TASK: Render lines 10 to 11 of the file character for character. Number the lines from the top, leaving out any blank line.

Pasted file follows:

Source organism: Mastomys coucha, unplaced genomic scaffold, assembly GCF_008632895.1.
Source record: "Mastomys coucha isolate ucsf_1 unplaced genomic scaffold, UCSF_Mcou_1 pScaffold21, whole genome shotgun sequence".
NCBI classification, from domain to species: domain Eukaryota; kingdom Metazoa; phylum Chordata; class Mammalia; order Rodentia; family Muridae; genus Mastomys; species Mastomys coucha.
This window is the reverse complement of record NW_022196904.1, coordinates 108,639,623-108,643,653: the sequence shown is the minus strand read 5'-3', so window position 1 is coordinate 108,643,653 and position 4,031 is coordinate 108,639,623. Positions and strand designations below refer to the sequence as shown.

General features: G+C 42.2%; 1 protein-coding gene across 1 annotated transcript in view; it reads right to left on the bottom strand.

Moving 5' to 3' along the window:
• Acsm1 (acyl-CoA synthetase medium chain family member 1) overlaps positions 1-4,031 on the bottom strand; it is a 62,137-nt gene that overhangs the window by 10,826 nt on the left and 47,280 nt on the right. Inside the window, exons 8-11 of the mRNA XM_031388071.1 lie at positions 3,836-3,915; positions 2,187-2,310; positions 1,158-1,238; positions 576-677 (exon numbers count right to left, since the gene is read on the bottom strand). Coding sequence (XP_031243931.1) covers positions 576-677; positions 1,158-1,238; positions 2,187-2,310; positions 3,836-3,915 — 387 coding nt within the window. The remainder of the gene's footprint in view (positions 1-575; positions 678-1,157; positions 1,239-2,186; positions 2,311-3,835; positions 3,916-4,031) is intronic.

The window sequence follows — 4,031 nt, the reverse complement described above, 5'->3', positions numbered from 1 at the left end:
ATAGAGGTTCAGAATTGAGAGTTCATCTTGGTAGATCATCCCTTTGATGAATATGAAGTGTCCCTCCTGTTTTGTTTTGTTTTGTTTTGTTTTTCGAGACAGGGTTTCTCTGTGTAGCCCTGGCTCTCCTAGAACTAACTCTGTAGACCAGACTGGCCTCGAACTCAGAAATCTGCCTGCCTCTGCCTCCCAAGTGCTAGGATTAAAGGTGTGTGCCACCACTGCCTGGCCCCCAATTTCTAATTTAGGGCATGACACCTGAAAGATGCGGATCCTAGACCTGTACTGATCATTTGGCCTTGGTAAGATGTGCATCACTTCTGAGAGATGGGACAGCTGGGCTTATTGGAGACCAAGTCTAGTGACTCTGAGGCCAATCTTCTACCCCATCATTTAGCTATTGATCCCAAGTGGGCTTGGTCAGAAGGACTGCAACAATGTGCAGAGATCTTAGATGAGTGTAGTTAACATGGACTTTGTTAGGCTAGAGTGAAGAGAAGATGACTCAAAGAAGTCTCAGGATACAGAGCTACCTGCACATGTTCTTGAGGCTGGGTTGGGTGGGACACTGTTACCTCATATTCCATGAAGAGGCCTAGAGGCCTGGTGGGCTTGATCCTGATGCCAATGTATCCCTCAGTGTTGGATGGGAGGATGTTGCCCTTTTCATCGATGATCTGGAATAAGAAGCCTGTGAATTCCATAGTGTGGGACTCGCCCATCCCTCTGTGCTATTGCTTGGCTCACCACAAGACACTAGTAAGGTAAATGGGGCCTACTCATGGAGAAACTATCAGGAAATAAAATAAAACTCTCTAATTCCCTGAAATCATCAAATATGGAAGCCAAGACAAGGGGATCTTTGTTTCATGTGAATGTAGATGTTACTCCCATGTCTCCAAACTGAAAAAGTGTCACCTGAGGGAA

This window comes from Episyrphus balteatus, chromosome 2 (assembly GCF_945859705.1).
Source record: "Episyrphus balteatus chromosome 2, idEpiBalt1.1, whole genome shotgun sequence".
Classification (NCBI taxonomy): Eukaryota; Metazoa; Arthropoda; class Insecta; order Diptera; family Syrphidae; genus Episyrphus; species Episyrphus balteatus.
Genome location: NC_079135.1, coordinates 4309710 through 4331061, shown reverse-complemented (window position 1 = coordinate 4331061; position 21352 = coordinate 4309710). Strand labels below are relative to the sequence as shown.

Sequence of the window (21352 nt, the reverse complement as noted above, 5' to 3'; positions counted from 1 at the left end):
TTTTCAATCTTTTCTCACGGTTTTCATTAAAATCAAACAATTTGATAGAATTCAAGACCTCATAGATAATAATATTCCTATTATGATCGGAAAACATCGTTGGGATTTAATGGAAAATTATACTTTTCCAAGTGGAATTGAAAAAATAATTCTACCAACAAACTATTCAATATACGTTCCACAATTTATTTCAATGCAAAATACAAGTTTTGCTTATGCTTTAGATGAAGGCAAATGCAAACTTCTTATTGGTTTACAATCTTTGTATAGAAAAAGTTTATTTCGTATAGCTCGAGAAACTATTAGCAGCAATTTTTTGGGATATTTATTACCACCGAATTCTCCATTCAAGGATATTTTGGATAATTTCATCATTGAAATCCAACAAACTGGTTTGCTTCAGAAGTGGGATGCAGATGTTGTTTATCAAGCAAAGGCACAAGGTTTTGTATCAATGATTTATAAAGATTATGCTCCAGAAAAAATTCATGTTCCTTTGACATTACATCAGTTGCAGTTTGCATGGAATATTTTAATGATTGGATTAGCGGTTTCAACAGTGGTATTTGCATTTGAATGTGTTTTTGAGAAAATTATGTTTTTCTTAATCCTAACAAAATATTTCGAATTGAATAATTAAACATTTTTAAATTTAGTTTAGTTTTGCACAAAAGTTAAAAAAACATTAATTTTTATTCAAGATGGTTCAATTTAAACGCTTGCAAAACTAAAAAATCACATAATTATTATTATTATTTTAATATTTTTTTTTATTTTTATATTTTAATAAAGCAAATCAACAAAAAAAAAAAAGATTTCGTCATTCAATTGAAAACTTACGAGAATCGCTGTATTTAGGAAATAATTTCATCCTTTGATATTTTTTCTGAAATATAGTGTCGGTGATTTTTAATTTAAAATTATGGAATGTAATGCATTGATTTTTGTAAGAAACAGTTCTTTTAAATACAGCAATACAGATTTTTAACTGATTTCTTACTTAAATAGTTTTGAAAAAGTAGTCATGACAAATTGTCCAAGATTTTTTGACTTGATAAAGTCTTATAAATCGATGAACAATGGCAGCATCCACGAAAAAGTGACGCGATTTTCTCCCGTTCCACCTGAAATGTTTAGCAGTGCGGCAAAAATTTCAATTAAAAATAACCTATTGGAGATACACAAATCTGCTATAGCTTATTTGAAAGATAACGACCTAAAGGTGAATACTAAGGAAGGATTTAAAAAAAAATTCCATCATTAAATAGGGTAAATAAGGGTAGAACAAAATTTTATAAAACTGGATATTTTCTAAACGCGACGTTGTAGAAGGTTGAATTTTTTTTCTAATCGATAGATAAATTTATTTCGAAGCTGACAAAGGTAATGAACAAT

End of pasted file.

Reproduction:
This window comes from Episyrphus balteatus, chromosome 2 (assembly GCF_945859705.1).
Source record: "Episyrphus balteatus chromosome 2, idEpiBalt1.1, whole genome shotgun sequence".